The IBM Redbook, "PowerVM Best Practices," has a detailed look at mixing vSCSI and NPIV on VIO client LPARs.
From Section 5.1.3:
"It is possible to mix a virtual Small Computer System Interface (SCSI) and N-Port ID Virtualization (NPIV) within the same virtual I/O client. You can have rootvg or booting devices that are mapped via virtual SCSI adapters, and data volumes that are mapped via NPIV.
"Mixing NPIV and a virtual SCSI has advantages and disadvantages, as shown in Table 5-1.
* It makes multipathing software updates easier for data disks.
* You can use the Virtual I/O Server to perform problem determination when virtual I/O clients have booting issues.
* Requires extra management at the Virtual I/O Server level.
* Live Partition Mobility (LPM) is easier with NPIV."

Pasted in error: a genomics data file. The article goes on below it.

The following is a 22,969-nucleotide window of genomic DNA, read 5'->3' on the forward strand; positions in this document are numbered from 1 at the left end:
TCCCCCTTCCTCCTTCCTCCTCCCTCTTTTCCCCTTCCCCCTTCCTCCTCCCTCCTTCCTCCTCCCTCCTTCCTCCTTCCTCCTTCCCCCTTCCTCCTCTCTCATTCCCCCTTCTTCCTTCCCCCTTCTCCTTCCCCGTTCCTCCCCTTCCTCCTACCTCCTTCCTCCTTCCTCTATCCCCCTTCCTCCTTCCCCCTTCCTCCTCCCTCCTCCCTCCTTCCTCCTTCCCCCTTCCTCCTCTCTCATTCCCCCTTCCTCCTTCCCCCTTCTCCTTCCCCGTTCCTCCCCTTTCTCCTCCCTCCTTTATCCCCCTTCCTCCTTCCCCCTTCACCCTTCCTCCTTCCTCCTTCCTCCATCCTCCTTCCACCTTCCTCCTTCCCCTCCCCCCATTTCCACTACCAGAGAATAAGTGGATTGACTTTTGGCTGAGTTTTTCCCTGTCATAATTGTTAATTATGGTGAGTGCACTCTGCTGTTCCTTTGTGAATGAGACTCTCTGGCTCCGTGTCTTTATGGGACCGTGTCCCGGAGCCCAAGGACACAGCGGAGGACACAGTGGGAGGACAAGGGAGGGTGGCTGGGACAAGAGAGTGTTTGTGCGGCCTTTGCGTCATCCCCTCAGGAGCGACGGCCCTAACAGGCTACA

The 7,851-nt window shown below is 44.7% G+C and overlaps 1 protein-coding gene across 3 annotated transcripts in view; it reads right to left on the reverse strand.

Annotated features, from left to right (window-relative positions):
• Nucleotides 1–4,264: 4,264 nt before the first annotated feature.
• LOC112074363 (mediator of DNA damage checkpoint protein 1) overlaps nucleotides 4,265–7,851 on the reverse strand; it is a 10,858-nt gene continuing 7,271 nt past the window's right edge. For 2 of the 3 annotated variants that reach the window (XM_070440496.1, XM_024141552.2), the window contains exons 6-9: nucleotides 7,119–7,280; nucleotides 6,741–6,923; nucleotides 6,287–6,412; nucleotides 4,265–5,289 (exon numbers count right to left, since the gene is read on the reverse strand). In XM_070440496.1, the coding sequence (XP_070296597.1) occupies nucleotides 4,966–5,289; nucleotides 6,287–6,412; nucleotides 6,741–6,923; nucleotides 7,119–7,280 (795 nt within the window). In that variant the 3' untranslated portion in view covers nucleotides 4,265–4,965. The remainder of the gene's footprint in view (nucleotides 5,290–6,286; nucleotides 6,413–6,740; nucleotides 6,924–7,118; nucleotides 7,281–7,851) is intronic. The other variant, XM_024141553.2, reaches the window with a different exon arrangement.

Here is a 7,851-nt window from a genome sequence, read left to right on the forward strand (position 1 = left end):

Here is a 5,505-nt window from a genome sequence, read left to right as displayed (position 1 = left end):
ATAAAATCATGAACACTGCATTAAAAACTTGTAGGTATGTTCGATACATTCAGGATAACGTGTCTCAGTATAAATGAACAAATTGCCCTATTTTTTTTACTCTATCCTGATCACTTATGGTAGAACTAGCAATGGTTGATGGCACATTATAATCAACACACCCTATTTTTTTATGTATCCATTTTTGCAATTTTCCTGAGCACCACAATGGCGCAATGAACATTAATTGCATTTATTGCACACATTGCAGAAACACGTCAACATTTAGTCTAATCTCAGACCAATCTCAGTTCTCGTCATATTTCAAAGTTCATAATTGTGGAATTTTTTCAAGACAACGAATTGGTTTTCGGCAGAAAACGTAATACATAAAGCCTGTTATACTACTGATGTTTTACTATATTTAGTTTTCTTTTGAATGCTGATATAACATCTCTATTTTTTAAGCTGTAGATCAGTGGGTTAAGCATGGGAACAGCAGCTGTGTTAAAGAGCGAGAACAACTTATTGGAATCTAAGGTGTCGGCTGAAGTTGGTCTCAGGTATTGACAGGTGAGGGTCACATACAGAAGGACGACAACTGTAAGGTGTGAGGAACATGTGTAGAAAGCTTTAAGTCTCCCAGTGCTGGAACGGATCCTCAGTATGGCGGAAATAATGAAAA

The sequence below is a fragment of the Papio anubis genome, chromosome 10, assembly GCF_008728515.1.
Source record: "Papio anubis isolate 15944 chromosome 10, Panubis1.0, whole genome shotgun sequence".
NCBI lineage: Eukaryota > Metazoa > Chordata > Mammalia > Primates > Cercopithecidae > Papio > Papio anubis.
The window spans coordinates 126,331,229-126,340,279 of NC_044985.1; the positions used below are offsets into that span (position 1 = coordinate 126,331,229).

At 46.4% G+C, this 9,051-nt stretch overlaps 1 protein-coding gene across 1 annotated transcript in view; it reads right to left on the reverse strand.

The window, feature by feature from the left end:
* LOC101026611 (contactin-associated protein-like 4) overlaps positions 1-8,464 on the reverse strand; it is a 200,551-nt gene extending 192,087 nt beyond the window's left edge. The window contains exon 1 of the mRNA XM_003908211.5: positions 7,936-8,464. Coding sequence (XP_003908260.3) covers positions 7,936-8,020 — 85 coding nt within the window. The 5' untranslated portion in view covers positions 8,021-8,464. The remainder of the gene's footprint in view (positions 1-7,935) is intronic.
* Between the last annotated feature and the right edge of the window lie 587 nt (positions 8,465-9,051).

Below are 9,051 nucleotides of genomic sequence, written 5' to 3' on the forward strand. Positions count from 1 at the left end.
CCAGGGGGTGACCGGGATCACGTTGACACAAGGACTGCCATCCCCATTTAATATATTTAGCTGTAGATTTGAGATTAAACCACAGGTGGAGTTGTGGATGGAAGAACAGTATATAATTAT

What's your preference? Do you want your SAN guys to provide all your LUNs via NPIV and manage the same multipath drivers on the client for both rootvg and datavg? Or would you rather manage your rootvg multipath drivers on your VIO server, map up the rootvg disks to the clients via vSCSI and use NPIV for your data LUNs?
I prefer to use vSCSI for rootvg. I want to boot my VIO server from my internal disks, map some LUNs to my VIO server to use for my client LPARs rootvg, and then map my data disks via NPIV to my client LPARs. This allows me to troubleshoot by booting my VIO servers locally, and boot my LPARs "locally" via vSCSI.
When I need to update multipath software on the client LPARs, I'm not dealing with a chicken-and-egg dilemma where I'm booting my machine using the same multipath software I now need to update.
When I need to update my client rootvg multipath software, I'm updating my VIO server, which also booted locally. At no time am I "changing the tire while the car is speeding down the road," as might be necessary if I updated drivers when booting my client using NPIV.
Yes, doing it this way requires more effort compared to simply having your SAN team map everything to your clients. In the end though, I believe the benefits outweigh the burdens.
If you disagree, feel free to make your case for NPIV in comments. I'll also accept input from anyone who wants to back me up on vSCSI.